Fashion Challenge: Can You Wear Bondage to Work Without Anyone Noticing?

Not if you want to walk, no. *squeak*

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I have had a lot of dumb ideas—traipsing around in a red-carpet gown for a week, watching Sex and the City for the first time, mixing a bunch of lipsticks together to match five uber-lipsticks—but this has got to be the worst. By far. 

As with certain current events, it all started with Taylor Swift. After the video for "Bad Blood" was released and I read about from whence the wardrobe department sourced those slinky tops, I was like, "Pssssshh. You know what would be harder than wearing bondage to fire missile launchers at your enemies? Wearing bondage to work." Then I immediately regretted it, because my boss was like "YES YOU SHOULD TRY IT."

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Then I regretted it more when I checked the forecast and saw temperatures in the 90s. 

So that I would not suffer alone/more of the MarieClaire.com team could suffer together, my editor roped Lauren Valenti into joining me on the photo-shoot part of this journey of near-constant discomfort. [Editor's note: MWAHAHAHHAHAHAA.] We went on Syren.com for authenticity and picked out enough rubber to wallpaper Christian Grey's playroom twice over. 

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Lauren looks very naughty librarian, no? Blouse, Syren; glasses, William Morris Black Label; hair and makeup: Glamsquad. 

When you make the grave mistake of doing a fetish-clothing story in July, you receive a free education in the laws of fluid dynamics. The sweat doesn't absorb then dry like it does when you wear other fabrics—it collects, traveling in sheets like those that circulate along the walls of Slurpee machines or the ones they have at Shake Shack that stir lemonade so the pulp doesn't settle. I learned this after walking 30 blocks in a racer-front latex crop top and almost keeling over from heatstroke/dehydration because 80 percent of the liquid in my body had pooled on my back. 

This is me trying not to melt. Top, Syren; jacket, Nasty Gal; jeans, H&M.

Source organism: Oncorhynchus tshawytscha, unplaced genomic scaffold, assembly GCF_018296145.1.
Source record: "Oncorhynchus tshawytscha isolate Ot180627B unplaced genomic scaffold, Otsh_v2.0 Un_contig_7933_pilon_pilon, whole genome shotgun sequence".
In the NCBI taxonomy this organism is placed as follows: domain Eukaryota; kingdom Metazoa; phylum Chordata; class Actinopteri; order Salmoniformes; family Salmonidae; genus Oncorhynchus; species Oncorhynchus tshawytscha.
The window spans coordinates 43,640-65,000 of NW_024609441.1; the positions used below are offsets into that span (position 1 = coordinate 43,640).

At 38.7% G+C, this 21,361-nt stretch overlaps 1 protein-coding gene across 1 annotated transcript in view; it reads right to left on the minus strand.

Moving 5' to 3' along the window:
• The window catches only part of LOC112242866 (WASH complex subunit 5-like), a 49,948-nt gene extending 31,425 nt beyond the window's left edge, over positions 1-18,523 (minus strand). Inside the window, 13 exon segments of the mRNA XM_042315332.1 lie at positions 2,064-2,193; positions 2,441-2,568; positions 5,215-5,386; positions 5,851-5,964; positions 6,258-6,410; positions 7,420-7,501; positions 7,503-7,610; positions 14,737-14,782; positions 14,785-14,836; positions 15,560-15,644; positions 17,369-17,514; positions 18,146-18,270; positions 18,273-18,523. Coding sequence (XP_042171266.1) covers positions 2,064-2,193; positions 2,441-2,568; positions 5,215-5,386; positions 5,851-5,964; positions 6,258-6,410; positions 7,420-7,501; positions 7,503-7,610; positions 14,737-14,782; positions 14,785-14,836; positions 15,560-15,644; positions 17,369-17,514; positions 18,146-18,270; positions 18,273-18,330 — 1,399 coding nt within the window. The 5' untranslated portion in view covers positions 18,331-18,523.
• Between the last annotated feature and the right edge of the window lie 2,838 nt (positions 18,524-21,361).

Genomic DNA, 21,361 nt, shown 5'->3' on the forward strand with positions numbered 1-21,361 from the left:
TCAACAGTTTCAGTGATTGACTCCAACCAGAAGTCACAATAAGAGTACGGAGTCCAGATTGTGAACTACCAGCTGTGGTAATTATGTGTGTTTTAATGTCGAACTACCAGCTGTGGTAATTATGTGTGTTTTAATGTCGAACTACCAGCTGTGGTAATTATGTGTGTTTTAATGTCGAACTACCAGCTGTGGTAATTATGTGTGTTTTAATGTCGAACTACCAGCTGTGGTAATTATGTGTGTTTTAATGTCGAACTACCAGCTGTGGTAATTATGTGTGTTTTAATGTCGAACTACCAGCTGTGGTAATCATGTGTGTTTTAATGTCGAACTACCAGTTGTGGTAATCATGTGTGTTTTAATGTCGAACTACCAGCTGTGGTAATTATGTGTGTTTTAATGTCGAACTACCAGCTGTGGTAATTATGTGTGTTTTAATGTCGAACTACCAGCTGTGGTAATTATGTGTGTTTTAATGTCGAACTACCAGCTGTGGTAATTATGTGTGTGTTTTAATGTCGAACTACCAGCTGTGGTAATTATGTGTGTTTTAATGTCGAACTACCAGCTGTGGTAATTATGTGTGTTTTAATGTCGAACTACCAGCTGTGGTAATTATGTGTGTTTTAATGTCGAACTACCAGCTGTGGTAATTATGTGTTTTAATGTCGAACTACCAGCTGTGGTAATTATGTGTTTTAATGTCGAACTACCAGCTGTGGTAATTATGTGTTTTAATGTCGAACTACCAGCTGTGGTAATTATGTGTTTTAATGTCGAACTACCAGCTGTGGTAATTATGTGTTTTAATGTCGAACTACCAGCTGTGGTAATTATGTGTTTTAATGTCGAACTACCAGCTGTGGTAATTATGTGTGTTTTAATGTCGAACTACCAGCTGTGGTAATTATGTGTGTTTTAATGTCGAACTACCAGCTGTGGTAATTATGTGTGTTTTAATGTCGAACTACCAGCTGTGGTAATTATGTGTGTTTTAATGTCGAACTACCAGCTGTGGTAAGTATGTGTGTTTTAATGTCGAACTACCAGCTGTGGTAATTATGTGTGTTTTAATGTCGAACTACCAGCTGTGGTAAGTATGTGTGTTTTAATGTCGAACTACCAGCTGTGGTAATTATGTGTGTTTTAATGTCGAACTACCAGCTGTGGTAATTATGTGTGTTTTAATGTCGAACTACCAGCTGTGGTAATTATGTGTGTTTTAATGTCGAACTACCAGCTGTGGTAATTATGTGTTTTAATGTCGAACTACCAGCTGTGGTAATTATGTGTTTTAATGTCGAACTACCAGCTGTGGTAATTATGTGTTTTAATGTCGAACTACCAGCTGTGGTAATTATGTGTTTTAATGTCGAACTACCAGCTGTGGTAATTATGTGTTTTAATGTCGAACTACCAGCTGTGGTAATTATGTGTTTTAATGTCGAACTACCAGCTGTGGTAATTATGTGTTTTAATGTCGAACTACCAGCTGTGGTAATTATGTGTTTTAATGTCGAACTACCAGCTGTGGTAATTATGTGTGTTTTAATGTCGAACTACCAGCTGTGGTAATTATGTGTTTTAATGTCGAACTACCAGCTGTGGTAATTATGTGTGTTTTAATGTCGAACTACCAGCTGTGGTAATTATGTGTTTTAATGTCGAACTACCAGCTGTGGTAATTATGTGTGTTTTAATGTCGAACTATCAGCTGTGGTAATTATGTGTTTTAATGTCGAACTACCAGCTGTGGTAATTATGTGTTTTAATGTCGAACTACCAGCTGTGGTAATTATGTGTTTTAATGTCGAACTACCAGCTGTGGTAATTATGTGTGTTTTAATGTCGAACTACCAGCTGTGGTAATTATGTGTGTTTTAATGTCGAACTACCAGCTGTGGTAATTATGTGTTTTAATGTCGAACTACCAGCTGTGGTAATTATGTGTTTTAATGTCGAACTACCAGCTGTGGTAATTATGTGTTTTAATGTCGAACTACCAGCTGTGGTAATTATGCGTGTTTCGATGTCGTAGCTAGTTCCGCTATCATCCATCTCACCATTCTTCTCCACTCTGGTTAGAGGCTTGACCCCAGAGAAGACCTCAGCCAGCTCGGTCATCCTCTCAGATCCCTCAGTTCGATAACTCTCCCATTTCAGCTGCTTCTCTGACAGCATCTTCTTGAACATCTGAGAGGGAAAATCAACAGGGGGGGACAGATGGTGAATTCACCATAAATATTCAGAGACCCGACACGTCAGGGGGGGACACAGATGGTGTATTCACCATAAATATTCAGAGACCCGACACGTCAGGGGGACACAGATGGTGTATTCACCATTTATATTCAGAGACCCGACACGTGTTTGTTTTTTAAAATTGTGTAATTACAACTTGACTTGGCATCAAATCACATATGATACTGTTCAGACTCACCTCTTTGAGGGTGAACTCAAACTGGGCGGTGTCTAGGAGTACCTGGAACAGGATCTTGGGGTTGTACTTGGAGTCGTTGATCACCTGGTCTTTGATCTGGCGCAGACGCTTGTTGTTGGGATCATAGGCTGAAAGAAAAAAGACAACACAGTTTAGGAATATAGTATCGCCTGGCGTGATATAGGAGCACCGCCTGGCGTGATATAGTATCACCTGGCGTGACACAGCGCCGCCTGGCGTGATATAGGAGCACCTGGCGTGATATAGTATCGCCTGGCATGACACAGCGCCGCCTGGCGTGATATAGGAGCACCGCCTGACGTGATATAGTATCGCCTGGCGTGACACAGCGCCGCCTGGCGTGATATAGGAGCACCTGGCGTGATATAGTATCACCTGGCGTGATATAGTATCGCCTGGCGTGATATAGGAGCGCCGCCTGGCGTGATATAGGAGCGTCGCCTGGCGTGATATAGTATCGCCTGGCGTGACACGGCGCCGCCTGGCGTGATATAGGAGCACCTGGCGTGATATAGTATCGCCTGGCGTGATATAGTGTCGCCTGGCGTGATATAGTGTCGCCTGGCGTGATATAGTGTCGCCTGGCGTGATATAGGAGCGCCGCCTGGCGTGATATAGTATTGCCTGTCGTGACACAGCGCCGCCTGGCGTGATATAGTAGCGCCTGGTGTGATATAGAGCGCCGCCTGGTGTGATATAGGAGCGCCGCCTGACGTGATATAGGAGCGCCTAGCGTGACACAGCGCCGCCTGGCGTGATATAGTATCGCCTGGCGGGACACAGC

Besides the problem of releasing the equivalent of Victoria Falls every time you peel your top away from your skin, there's the noise—a creak when you walk, a wet-sounding squelch when you uncross your legs—and the smell, which lingers for approximately two days after you've unrolled that cursed jet-black sausage casing from your talc-dusted limbs for the day. (The baby powder is supposed to reduce the friction so that it only takes 15 minutes to put on a catsuit instead of 30. This is not an exaggeration.) 

Doing some very important mapping. Catsuit, Syren; jacket, Aritzia; sneakers, Nike.

With the excessive sweating and the squeaking and the claustrophobia of stretching an inches-wide shirt opening to fit over your abnormally large head, I can't say *I* personally find latex sexy, which made it much easier to wear in our admittedly anything-goes office. IRL, too, nobody really reacted, probably because 1) this is New York, and 2) I was so sweaty they were scared striking up a conversation might send me into cardiac arrest. 

There's something awesomely scary about this. I would do whatever she says. Corset, Syren; dress, Aritzia; shoes, Stuart Weitzman The Excite Bootie.

This time, I'm okay with not being approached. Latex, by nature, is insular—it literally sucks everything in—and pulling it off also depends on the interior. I'm not suggesting you repeat this challenge in your own workplace, but from my own experience, all you would need to make it, or any other risky outfit, a success is some confidence. But who knows? If you *were* to try it, you might like how it made you lose some most of your water weight in the process. 

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